A San Antonio-area explosion at a FedEx facility in Schertz, Texas may be linked to the Austin bomber who has struck four times in March 2018, authorities said.
“It would be silly for us not to admit that we suspect it’s related” to the Austin bombings, FBI San Antonio spokeswoman Michelle Lee said to USA Today. The ATF and other agencies were responding to the season.
The Shertz Police Department in Schertz, Texas confirmed the March 20, 2018 blast. “Early this morning, Schertz Police responded to the Fedex facility in the 9900 block of Doerr Lane for a report of an explosion,” the police department’s post on Facebook read. “Further investigation revealed the explosion came from a package in the sorting area of the facility. One person was treated and released at the scene. We are currently working closely with several local and other Governmental agencies. We will keep everyone updated as we gather more information.”
If linked to the Austin bomber, the latest blast would indicate another concerning shift in tactics in an attempt to stay away of public vigilance. The unknown bomber or bomber first struck three times by leaving unattended cardboard package bombs at the homes of people in Austin, Texas. Two young men from prominent African-American families – Draylen Mason and Anthony House – were killed when the bombs detonated upon opening the packages. Two women were also injured, including an unidentified Hispanic women who was wounded in a third Austin blast, also from a package bomb.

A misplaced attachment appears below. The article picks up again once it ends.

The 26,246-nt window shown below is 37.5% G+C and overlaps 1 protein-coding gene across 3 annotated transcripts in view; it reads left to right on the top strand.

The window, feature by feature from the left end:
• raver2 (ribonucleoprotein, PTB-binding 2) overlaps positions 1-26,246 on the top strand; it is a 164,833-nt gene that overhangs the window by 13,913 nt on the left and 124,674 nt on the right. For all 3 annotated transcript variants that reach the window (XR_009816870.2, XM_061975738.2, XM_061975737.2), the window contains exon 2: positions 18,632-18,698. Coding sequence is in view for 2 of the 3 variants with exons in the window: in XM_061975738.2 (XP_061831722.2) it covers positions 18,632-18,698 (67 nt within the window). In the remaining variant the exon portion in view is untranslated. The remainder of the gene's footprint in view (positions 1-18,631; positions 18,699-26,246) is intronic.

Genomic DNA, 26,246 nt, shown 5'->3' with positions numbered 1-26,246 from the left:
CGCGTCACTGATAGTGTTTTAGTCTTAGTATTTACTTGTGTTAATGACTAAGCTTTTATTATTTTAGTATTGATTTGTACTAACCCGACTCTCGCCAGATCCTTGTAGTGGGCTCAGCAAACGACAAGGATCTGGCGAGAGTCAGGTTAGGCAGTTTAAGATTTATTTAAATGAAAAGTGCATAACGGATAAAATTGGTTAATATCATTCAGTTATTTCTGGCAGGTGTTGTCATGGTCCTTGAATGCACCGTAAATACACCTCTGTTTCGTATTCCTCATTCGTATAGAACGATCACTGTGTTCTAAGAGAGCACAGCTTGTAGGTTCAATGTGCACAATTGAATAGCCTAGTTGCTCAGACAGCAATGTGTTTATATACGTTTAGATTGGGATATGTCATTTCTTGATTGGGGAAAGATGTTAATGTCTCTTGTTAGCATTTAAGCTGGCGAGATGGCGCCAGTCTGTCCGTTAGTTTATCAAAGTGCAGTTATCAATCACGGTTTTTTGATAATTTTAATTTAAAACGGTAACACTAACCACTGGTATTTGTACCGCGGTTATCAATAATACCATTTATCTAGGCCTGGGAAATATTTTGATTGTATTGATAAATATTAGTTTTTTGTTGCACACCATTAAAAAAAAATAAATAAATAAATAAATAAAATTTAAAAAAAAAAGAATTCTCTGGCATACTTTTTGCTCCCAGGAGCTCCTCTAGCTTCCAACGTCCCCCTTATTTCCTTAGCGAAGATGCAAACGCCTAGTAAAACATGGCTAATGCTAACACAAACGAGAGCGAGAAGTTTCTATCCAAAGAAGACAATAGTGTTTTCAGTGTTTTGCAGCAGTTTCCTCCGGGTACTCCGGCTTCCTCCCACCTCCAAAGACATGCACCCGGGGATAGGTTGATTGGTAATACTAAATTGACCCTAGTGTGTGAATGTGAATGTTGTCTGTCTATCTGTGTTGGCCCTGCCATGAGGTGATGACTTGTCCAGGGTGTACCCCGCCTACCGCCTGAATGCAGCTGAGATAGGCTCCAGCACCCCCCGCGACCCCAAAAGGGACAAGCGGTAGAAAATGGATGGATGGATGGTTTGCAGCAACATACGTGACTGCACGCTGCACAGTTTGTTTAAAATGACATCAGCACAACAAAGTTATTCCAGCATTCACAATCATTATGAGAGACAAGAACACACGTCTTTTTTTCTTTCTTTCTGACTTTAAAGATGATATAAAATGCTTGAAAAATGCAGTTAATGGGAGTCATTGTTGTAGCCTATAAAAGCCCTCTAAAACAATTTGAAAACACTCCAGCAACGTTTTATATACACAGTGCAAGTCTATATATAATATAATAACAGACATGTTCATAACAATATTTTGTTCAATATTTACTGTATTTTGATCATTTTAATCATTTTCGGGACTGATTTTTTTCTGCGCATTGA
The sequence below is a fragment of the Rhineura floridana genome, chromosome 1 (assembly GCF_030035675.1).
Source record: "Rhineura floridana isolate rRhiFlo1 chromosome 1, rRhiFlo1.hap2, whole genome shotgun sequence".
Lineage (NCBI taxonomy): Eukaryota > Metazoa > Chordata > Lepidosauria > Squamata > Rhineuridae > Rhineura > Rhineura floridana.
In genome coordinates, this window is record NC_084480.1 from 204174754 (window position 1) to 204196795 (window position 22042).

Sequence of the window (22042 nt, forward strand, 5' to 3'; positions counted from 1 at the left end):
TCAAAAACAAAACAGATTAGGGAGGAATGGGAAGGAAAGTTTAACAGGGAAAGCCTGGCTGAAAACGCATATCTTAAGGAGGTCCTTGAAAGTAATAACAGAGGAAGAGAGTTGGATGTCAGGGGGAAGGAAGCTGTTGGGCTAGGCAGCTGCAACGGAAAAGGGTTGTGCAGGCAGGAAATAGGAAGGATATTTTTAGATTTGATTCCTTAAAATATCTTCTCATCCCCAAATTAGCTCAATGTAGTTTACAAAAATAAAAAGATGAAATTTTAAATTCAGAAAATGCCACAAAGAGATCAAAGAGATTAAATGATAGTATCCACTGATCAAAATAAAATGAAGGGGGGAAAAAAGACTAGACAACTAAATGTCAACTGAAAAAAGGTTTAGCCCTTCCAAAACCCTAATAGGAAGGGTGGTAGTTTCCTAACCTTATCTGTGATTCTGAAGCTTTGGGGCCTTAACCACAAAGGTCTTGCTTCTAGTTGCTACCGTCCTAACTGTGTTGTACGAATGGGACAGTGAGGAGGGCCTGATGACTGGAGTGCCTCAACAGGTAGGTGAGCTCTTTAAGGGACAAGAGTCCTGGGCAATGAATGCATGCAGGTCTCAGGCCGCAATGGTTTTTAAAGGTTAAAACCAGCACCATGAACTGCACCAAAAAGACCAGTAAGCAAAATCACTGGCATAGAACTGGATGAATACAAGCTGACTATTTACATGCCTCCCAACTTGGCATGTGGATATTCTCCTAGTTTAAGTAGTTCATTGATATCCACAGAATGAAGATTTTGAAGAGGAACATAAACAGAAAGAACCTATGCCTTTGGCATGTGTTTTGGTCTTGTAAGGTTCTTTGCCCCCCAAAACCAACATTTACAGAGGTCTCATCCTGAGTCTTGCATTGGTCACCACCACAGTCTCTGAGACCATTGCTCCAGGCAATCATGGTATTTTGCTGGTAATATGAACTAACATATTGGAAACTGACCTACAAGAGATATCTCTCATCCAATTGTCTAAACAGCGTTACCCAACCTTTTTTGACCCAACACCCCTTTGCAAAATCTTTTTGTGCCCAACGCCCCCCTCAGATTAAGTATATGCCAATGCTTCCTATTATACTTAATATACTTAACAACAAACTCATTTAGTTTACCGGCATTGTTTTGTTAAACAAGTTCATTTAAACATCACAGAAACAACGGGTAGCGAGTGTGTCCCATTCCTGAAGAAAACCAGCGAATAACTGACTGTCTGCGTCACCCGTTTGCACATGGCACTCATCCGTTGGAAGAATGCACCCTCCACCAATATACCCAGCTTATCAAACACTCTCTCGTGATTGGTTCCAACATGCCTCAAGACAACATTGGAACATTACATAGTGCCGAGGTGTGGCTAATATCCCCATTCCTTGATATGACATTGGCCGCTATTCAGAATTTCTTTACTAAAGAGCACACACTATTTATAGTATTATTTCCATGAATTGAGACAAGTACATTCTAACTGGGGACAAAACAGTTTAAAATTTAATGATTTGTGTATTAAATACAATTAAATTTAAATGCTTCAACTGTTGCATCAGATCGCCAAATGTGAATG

Them, over the weekend, a fourth blast occurred in Austin – this one in which the attacker used a trip wire that detonated when two young men in their 20s somehow triggered it. The police chief confirmed the presence of a “tripwire”: in a press conference, striking greater fear in the Austin community. Some have compared the Austin bomber to the Unabomber, Ted Kaczynski, although others have argued that, unlike Kaczynski – who was motivated by hate for modern technology – the Austin bombings could be a hate crime. That’s because the first victims were all ethnic minorities, although the latter two – identified in Austin media as Will Grote and Colton Mathis – were not. The Austin bombing suspect had not previously used the mail (unlike the Unabomber, who sometimes used letter bombs) as the packages had showed up at people’s homes without using mail service.